>>
    >> And don't forget the costs to switch to a linux based desktop environment.
    >>
    >> What the linux fanboys don't seem to get is that the $100 or so it costs
    >> to dump XP on a workstation is far cheaper than the "Free" linux OS that
    >> no one knows how to use, and that has no software for it. People getting
    >> paid $30/hr will quickly eat up that saved $100 in lost productivity and
    >> training issues.

    >
    > Funny - I use Linux for the opposite reason: my productivity has increased.
    > I personally find it easier to use and much easier to configure.


    The problem is most people find it worse to use and worse to configure and
    become less productive using it. It's a con basically. That's why it's gone
    no where in the desktop market after all these years (or is it decades
    now?)

    -ws
     
    Will Spencer, Apr 10, 2008
    #12
  13. Re: Linux will have 20% of desktop market share

    In article <y5g5ms2vrknr$>, Will Spencer did
    write:

    > I don't want to see code as much as I don't what to see my car engine.


    <http://wlug.org.nz/SealedBonnetFallacy>
     
    Lawrence D'Oliveiro, Apr 10, 2008
    #13
  14. Re: Linux will have 20% of desktop market share

    In article <>, Will Spencer did
    write:

    > The problem is most people find it worse to use and worse to configure and
    > become less productive using it.


    No, it's Windows that suffers from rot and gets worse and worse over time.
    Linux doesn't.

    > It's a con basically. That's why it's
    > gone no where in the desktop market after all these years (or is it
    > decades now?)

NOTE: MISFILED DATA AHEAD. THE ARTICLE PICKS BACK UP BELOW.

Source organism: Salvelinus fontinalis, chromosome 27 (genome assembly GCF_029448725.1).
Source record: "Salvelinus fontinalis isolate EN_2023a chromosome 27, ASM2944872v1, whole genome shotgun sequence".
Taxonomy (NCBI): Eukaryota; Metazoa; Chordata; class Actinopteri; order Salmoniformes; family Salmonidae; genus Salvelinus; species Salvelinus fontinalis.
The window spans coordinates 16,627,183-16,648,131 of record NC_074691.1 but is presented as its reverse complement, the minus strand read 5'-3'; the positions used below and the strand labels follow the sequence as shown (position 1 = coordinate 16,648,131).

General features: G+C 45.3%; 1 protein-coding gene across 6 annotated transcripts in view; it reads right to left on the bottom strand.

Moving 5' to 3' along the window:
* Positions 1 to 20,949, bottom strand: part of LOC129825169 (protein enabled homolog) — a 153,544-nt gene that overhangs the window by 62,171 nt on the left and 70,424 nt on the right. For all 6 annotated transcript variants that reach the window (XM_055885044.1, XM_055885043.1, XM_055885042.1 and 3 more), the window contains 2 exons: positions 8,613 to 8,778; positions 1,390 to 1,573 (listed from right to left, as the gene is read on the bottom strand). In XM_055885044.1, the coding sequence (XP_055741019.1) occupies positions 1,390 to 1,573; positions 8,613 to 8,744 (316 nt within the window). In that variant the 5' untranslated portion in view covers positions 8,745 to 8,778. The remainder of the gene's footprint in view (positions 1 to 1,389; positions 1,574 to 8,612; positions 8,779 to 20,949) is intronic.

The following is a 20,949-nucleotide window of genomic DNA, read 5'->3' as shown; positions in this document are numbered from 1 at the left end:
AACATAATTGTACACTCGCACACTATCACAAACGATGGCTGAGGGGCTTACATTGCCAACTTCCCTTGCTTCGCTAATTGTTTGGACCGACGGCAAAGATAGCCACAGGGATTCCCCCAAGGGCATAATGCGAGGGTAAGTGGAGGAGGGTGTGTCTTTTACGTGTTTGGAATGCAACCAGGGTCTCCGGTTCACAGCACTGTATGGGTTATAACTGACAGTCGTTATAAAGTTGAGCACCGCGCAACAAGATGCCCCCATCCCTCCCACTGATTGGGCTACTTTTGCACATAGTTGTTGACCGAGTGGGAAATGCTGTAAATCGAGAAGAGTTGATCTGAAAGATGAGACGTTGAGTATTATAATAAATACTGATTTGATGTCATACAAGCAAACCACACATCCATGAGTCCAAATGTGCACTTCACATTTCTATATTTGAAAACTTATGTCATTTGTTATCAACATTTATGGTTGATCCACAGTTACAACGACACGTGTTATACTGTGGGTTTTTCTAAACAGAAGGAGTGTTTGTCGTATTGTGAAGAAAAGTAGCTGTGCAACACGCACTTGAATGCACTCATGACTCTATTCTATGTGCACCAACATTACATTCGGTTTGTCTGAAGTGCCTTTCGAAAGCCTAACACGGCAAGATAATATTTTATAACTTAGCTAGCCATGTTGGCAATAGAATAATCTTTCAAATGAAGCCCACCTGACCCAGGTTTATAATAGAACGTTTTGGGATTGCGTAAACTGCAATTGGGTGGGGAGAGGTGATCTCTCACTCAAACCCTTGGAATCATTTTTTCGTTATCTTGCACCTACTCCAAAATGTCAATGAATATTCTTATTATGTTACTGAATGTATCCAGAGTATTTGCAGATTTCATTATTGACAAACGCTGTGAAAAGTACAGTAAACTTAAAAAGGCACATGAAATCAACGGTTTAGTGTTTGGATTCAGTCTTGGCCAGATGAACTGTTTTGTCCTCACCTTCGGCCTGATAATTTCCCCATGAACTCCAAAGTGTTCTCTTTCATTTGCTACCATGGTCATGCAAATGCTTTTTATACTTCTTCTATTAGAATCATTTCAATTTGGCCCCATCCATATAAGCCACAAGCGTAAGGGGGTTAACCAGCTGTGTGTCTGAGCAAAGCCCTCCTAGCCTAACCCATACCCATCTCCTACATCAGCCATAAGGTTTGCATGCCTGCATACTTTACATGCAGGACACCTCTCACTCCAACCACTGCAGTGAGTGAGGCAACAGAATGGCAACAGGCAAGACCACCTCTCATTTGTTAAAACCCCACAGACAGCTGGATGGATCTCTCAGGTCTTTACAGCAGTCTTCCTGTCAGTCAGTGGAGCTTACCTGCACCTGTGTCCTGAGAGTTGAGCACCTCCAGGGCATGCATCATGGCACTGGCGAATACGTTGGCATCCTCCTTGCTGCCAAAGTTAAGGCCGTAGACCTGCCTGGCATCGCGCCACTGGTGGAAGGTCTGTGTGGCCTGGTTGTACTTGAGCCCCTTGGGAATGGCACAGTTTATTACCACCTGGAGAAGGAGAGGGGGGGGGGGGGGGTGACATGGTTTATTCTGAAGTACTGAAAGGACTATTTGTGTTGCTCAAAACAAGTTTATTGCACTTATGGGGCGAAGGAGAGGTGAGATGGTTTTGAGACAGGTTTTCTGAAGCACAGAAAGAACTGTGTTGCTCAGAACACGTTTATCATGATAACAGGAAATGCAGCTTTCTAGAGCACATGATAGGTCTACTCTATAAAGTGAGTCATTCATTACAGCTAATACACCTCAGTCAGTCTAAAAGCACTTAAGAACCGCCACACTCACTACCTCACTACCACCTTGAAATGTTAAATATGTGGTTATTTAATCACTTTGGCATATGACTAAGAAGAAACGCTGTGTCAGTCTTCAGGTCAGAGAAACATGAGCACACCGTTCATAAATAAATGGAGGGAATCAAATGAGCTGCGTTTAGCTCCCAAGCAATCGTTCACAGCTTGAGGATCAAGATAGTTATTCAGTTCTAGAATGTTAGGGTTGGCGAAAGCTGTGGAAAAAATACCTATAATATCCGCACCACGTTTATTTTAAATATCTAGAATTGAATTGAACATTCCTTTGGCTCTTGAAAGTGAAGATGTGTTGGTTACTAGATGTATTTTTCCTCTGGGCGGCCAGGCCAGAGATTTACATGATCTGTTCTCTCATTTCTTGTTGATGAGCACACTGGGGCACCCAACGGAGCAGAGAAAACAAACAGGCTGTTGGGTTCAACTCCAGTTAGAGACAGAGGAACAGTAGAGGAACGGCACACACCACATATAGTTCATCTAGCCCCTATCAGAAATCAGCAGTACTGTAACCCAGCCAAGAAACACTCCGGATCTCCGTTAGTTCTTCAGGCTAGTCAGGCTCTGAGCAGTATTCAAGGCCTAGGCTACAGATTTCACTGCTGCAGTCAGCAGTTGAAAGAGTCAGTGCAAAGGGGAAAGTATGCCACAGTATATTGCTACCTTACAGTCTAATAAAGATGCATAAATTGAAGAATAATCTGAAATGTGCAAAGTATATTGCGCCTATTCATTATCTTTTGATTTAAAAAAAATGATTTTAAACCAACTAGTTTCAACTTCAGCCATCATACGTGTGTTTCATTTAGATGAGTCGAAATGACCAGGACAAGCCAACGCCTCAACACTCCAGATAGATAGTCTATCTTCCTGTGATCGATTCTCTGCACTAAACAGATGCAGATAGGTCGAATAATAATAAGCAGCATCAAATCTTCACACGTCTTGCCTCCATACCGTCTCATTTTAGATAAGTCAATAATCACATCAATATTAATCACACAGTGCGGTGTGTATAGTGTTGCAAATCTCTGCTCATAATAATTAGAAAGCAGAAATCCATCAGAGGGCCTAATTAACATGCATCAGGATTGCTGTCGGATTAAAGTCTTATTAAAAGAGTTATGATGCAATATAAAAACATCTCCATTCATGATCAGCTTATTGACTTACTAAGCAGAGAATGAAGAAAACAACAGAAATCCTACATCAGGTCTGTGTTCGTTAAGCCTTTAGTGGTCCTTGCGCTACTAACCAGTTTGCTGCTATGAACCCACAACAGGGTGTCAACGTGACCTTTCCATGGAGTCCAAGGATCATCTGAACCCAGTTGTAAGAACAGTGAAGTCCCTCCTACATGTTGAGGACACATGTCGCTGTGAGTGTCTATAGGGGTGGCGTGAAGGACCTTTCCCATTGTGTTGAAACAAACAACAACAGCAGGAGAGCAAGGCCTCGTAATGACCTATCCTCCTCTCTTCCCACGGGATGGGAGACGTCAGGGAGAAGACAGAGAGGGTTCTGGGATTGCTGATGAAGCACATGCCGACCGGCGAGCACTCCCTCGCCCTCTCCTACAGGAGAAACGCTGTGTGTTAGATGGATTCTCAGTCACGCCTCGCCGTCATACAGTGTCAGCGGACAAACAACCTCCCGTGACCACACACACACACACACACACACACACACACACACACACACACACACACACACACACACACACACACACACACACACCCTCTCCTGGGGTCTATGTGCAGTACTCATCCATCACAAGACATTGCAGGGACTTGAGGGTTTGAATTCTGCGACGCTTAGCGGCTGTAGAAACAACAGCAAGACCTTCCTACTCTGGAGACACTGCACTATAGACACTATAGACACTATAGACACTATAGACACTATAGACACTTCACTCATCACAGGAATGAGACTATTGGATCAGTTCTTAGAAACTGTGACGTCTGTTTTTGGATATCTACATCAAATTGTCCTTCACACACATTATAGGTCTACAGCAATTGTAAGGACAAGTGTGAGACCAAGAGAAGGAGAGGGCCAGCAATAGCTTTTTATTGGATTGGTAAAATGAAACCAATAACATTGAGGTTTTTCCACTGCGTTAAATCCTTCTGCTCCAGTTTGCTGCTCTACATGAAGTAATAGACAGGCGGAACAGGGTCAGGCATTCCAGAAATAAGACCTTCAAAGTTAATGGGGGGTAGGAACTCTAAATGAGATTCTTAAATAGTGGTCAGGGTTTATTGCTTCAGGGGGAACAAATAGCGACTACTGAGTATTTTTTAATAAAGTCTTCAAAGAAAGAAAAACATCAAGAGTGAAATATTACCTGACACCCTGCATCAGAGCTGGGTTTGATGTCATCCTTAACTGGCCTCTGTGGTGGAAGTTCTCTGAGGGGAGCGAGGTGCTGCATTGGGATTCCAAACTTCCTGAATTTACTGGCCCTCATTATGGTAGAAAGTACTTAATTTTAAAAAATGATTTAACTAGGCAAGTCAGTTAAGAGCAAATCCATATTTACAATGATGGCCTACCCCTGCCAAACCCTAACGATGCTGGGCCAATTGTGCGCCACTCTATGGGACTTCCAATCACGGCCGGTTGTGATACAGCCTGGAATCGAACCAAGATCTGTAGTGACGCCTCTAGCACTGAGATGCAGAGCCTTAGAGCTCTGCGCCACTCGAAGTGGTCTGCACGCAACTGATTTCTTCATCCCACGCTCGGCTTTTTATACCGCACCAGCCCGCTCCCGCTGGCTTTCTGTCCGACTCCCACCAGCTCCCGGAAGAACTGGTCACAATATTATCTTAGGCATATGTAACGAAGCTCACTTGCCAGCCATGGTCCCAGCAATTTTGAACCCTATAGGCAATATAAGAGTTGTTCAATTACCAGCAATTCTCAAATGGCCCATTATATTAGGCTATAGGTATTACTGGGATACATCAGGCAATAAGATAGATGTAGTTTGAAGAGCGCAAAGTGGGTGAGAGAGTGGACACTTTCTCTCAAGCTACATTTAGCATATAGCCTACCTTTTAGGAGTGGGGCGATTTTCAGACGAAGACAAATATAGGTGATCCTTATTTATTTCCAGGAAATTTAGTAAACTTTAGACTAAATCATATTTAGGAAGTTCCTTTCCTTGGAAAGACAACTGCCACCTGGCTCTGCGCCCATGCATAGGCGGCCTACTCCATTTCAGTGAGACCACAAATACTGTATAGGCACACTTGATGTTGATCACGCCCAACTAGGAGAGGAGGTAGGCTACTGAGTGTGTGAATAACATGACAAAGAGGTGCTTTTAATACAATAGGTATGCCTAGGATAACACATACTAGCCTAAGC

Ah, you haven't been keeping up with the latest developments, then. Heard of
    the Asus Eee? It's expected to sell 3-5 million units this year alone, most
    of them with Linux, not Windows, preinstalled. And competitors are
    scrambling to launch their own products into this space
    <http://www.reghardware.co.uk/2008/04/09/dell_readies_eee_rival/>
    <http://eupeople.net/forum/viewtopic.php?t=487>
    <http://eeepc.itrunsonlinux.com/the-news/1-latest-news/54-jisus-a-new-eee-pc-clone>.
     
    Lawrence D'Oliveiro, Apr 10, 2008
    #14
  15. Re: Linux will have 20% of desktop market share

    In article <47fdd54f$>, Max Burke did write:

    > The subject of this thread is:
    >
    > Linux will have 20% of desktop market share by... sometime in the
    > infinite future and in an alternative reality.


    It's already achieved a majority share in the growing budget ultralight
    market. Where Microsoft is struggling to avoid sliding completely into
    irrelevance.
     
    Lawrence D'Oliveiro, Apr 10, 2008
    #15
  16. impossible

    Mutlley Guest

    Re: Linux will have 20% of desktop market share

    Will Spencer <> wrote:

    >On Wed, 09 Apr 2008 17:41:44 +1200, whoisthis wrote:
    >
    >> In article <fthhsv$4js$>,
    >> Lawrence D'Oliveiro <_zealand> wrote:
    >>
    >>> In article <1207705384.966224@ftpsrv1>, frederick did write:
    >>>
    >>>> I tried to like Linux - I really did. Then I realised that my
    >>>> XP machine just worked better - and without any effort.
    >>>